Everything IS awesome.  On Facebook.  I’ll admit, while I haven’t MISSED being on Facebook I have certainly fought off the urge (more than once) to jump on and see what I am missing.  

But then I think it would be like a drug, I’d get a taste and want more.  Then I would jump in both feet and I’d be back where I started or worse.

Honestly, true confession here.  Last night I saw a friend I hadn’t seen in 15 years. It was so wonderful to see her and to find a kindred spirit, a like-minded (and therefore funny, intelligent and generous of course) person.  In a random sort of paranoia, I thought “I wonder what she’ll say about our meeting on Facebook.” Because I can’t see I don’t know. 
And, creepily, I was far less concerned about what SHE would say, as I was the dozen or so other sorority sisters who would likely comment, and based on the level of negative Karma I have in my life.  No doubt it stems from what an awful person I was in college.  I can’t even begin to guess what they might say.   

Then again, they probably wouldn’t say anything at all.

I sort of liken the Facebook detox experience to smoking.  Granted, I’m not a smoker, nor have I ever been, unless you count that one time after college at the Blues Bouquet in Boise, Idaho (MOM ALERT - SKIP THE NEXT TWO PARAGRAPHS), a misadventure of epic proportions that resulted in a police officer waking me up as I “slept” in a heap of bar trolling clothing outside on a street bench, oblivious to the cold and the very real possibility that I could have been arrested (which the very kind officer warned me of as he attempted to rouse me).  

My friends were all tucked safely inside that smoky bar, unaware that not only had I disappeared after consuming the equivalent of a 12 pack of beer and two cigarettes for the first time (first time for cigarettes, certainly not the first time for the twelve pack), but that I had been gone for quite some time.  I made it to the bathroom and shared some of the beer with the toilet, found my friends, went home (somehow…) and never smoked again.

But I do know people who do smoke, or did, and anecdotally speaking I’ve heard that upon embarking on your personal smoking cessation program you suddenly become painfully unaware of the sheer number of smoking people around you, and, once you quit, how obnoxious that can truly be.

So as it is with Facebook, only it isn’t so much that it’s obnoxious, but I flat out SEE it everywhere.  At the froyo shop and giant sign says “Follow us on Facebook @froyoshop for special offers!”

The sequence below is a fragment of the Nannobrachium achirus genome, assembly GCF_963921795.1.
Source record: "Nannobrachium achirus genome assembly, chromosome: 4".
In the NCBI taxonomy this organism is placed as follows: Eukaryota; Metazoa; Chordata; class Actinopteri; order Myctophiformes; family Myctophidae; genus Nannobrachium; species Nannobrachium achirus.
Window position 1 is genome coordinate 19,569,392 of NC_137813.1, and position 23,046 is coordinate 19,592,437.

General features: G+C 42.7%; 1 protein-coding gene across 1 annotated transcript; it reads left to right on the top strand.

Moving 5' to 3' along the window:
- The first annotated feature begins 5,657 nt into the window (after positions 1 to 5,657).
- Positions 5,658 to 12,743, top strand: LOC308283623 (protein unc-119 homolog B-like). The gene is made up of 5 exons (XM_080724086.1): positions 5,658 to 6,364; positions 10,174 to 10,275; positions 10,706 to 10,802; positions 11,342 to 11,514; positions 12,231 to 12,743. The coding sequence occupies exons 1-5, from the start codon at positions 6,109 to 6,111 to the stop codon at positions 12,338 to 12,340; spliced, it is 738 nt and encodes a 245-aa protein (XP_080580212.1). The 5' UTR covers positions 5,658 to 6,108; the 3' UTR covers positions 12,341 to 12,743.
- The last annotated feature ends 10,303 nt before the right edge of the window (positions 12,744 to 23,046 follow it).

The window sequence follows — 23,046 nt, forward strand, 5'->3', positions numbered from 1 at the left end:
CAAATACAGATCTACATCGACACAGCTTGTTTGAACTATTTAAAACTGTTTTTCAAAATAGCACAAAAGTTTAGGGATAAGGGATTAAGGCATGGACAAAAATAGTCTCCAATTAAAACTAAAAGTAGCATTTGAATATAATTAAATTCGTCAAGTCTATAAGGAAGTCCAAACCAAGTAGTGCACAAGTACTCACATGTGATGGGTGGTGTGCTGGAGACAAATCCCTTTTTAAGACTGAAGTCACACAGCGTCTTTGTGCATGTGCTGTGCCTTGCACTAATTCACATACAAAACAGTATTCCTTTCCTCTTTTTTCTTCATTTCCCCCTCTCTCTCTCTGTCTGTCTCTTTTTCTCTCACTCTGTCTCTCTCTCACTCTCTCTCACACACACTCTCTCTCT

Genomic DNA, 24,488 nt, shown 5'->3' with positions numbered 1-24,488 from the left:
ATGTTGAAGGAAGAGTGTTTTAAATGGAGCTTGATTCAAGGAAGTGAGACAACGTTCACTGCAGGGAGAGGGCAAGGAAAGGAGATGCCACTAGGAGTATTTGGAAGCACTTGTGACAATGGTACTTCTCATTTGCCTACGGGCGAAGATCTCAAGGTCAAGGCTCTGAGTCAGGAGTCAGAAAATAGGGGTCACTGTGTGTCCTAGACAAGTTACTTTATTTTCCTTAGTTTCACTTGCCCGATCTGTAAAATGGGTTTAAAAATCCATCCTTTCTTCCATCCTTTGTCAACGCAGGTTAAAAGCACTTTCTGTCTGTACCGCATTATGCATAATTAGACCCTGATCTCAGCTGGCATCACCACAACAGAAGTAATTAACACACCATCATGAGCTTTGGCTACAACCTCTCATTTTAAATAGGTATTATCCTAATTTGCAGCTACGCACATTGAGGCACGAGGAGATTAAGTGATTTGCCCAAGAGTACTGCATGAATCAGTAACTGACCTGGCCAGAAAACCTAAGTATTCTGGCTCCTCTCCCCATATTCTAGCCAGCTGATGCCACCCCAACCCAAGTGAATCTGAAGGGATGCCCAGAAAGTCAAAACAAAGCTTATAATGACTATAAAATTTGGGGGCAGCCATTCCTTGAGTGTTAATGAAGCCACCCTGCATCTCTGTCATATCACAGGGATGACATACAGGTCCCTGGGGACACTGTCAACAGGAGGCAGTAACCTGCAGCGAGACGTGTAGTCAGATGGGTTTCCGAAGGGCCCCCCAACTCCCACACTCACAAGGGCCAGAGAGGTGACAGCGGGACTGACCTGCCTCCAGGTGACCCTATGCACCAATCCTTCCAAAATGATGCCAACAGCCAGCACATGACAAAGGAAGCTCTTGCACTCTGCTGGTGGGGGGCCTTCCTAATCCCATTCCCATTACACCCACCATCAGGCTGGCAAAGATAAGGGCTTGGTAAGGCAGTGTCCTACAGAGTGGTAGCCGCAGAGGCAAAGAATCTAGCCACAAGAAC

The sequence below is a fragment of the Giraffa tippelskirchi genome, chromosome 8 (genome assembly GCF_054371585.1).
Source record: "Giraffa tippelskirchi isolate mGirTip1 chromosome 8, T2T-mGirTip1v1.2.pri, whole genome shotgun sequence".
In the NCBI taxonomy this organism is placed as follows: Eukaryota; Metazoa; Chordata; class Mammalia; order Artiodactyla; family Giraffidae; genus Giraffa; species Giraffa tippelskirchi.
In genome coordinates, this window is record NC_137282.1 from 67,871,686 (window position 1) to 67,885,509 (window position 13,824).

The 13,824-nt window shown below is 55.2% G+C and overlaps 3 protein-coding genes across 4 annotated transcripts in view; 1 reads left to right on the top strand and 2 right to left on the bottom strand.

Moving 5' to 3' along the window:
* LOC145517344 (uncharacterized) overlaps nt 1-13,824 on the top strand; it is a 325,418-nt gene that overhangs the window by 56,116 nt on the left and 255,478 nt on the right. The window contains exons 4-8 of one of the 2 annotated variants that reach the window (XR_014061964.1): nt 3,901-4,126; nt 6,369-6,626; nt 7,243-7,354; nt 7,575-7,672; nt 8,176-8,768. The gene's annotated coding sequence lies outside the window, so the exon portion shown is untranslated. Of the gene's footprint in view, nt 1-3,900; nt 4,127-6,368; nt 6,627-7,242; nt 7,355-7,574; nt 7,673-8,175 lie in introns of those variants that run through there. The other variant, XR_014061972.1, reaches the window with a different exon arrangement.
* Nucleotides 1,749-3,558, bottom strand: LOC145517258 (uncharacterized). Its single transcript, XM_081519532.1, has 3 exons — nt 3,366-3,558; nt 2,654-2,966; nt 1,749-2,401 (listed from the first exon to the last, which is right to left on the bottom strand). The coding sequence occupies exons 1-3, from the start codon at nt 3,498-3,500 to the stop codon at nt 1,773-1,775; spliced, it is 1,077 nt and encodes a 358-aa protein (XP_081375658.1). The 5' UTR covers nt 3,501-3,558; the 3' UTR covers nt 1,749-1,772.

At bank, at the market, at the restaurant, you just can’t escape.  Is Facebook truly the only place to get this kind of information?  Clearly not, but we are led to believe that it is. 

I never truly noticed how pervasive this thing called Facebook has become in our global community. And again, it’s not that I think Facebook is bad, it’s just bad for me.

In my conversation with my friend last evening about Facebook (what does it say about our society that we were even HAVING a conversation about the ills of social media and it’s affect on us as humans?!) we talked about how, on Facebook, everything is awesome.  

On Facebook it appears that everyone has their shit together, their marriage or relationships are solid, their kids are angels (you can almost see their halos).   

No one gets angry, no one hurts, or is sad, or depressed or anxious.   

Everything is awesome.

It looks like we have it all: adoring husbands, perfect children, great careers, solid friendships with several people (thank you selfies), tons of free time and the ability to make Martha Stewart look like a chump with our amazing culinary creations and craftiness.

But do we have it all, really?  No, but we spend far too much time making it look like we do.  And for whom?  

 I’m willing to bet we’re trying only to convince ourselves.

Monday, April 7, 2014

Detox – Day 1

The first thing I did was remove Facebook from my cell phone yesterday around lunchtime.  It felt amazing.  It was as if I had suddenly been relieved of a giant responsibility, a chore, an item on my daily to-do list that I was just sick of doing.  Granted, this “to-do” is one that orchestrated for myself all on my own.  

But I felt relieved nonetheless.  

Suddenly I didn’t have the urge to take my phone to the restroom and check my page while I peed.  (yes, I realize how awful that must seem, but I assure you I am not even remotely exaggerating.)  

It felt so good to realize I didn’t have the urge to pick up my damn phone every five minutes to see if I missed anything.  Because guess what?  I probably did miss something, but I didn’t miss being in the loop.  And that was HUGE.

But I can’t lie.  I feel like a hypocrite.  Just a little bit.  Except I keep reminding myself that I’m not on Facebook for 30 days because I think it’s bad.  I am taking a break because it’s bad for ME.  

I have a cheating heart of sorts because I kept my one super-secret account, the one that has no friends, that will NEVER have any friends (the loneliest Facebook account ever) so I can continue to use Facebook in my work and volunteer life.  

You see, I have two pages that I admin, and a book page for the day when I actually have time to write my book, which looks like will be somewhere around, oh I don’t know, maybe NEVER.

So in a way I feel like I’m working the system, but I’m really not.  What I AM doing is just selfishly promoting my own interests.  Which, let’s be real here, is exactly what I was doing before, but under the guise of just being connected to a global community.  

Now, it’s just out in the open.  I’m a shameless self-promoter.  I feel somewhat liberated.

The moment that I hit deactivate on my account this morning, as anticlimactic as it was, I felt the urge to post on my Facebook page: “Just deleted my account.  Man that feels good.”  I’m not even making that up.

Then later this morning I heard about a situation at school with my daughter and I wanted to post something snarky, passive aggressive and very “double birds-ish” without being too obvious.